Web developers: Beware framework bloat

Web design frameworks can be useful tools but be wary of adding too much bloat to your website app.

Another week, another contract, another project. And another framework.

In the next few weeks I'll mostly be using the Twitter Bootstrap framework, with the Haml markup language and the Sass CSS preprocessor.

The whole idea of Bootstrap is to provide everything you need to get a website up running very, very quickly. There's a CSS grid, CSS styles, jQuery and jQuery plugins, heck, even the buttons are styled nicely. You hardly have to think.

And therein lies the problem. The danger of switching off your brain and letting default take over. Versus getting the job done.

Luckily for me, my noble predecessors on my new project have customised Bootstrap, getting rid of some stuff that's not needed and creating a 10-pixel grid.

At the other extreme is starting from scratch. My favourite framework is from Rachel Andrew:

<!DOCTYPE html>
<html>
<head>
  <meta charset="utf-8" />
  <title></title>
</head>
<body>
</body>
</html>

I have started with this template on numerous projects, and then started adding what was required. Perhaps this approach is a way forward. The idea of a library is that you take out the books you need as you need them, not a whole mobile library lorry load.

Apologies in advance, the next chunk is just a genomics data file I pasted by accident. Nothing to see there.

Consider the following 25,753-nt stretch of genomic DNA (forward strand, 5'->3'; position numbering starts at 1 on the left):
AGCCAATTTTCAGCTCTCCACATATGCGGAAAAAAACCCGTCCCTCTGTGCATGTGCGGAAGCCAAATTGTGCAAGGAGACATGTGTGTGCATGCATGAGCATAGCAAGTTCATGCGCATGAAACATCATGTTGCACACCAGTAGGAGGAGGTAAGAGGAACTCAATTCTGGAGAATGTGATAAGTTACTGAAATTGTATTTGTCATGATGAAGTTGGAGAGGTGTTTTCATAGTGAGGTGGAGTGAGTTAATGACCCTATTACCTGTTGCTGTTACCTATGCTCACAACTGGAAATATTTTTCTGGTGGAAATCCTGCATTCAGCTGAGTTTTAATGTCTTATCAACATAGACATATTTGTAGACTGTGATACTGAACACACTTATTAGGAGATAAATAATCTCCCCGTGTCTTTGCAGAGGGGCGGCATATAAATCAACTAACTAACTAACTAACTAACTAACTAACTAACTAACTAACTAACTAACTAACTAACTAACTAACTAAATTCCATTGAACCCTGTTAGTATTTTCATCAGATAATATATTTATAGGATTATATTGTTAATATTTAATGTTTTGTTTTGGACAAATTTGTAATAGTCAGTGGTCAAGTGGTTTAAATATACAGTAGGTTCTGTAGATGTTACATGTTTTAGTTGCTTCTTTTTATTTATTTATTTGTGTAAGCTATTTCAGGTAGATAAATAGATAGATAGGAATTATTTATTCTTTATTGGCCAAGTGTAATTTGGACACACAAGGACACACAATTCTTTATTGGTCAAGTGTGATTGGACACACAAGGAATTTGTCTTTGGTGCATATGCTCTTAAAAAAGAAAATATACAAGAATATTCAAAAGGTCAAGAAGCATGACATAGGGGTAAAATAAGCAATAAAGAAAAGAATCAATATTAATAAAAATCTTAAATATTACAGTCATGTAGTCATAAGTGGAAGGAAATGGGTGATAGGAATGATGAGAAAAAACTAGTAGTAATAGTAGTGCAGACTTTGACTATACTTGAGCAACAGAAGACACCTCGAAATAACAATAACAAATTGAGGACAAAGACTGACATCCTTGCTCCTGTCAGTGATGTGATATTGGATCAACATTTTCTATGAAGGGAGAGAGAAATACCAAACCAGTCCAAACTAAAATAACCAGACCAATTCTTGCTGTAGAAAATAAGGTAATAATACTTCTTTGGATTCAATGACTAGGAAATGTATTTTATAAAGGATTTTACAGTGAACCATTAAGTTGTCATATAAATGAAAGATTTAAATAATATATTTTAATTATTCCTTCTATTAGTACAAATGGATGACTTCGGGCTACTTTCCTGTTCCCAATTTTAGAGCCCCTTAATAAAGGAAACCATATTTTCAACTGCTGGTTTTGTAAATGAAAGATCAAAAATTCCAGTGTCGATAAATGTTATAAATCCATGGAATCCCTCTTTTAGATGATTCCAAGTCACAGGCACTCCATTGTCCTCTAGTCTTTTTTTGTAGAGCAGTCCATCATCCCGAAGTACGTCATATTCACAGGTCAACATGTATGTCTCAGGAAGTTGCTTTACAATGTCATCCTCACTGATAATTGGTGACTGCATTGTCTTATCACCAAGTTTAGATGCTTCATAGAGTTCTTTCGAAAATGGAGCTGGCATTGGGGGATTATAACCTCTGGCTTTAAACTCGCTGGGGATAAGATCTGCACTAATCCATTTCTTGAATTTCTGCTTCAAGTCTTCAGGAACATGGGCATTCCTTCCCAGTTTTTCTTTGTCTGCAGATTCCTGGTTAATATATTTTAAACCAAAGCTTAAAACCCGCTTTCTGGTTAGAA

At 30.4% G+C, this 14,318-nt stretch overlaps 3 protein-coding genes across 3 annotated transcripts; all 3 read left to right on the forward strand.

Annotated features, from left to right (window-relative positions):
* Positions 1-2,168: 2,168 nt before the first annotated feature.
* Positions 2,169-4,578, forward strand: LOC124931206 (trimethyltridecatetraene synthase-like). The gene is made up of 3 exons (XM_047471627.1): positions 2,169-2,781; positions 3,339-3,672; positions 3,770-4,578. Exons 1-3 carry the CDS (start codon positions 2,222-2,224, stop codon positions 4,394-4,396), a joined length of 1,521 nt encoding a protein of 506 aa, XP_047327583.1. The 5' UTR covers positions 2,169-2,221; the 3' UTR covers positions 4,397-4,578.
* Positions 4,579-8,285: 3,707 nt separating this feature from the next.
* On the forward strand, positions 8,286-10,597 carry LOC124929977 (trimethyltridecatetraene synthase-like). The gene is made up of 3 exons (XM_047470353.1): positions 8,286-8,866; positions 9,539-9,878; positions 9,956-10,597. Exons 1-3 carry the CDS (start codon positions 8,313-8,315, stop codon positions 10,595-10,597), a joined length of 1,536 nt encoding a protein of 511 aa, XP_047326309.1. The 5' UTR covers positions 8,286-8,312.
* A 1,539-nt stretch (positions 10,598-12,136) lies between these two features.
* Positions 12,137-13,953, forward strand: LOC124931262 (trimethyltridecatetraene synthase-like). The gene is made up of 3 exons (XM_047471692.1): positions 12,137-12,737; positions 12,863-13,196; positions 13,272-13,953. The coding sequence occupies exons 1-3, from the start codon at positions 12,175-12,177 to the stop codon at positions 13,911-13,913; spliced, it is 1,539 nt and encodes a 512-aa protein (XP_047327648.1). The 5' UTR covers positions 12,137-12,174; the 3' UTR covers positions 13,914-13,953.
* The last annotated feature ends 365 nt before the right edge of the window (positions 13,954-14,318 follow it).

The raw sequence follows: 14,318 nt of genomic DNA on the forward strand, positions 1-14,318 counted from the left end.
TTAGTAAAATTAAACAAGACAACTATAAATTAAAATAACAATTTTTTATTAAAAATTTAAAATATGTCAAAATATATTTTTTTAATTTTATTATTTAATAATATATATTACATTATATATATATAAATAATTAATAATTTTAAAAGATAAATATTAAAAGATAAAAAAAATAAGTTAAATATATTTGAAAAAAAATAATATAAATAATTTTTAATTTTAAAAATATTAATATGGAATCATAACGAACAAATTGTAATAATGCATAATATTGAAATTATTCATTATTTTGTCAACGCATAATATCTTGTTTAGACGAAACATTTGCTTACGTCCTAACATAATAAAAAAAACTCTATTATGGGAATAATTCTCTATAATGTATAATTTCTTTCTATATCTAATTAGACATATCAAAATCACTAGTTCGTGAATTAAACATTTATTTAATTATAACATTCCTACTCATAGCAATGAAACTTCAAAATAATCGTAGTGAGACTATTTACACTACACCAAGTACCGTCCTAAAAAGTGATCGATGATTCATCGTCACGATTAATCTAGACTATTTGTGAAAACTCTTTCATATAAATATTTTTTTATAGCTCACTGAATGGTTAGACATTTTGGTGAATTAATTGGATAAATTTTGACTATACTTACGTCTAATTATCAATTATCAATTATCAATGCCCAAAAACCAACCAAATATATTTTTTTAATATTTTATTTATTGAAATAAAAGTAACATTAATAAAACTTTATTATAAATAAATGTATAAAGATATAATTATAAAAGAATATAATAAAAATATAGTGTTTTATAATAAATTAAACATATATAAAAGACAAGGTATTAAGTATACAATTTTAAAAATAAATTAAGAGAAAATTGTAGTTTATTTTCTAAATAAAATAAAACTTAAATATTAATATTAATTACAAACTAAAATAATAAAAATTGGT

Frameworks such as Bootstrap, Boilerplate and Blueprint provide all that you need, including the kitchen sink, to get your website up and running with minimal effort.

Modernizr Download Builder
The Modernizr JavaScript library builder - a way to pick just what you need, not the kitchen sink

Maybe a library should come to mean something like the JavaScript detection library Modernizr, where you configure your production build by adding the features you need.

Do let me know if there's an equivalent CSS library out there in the wild.

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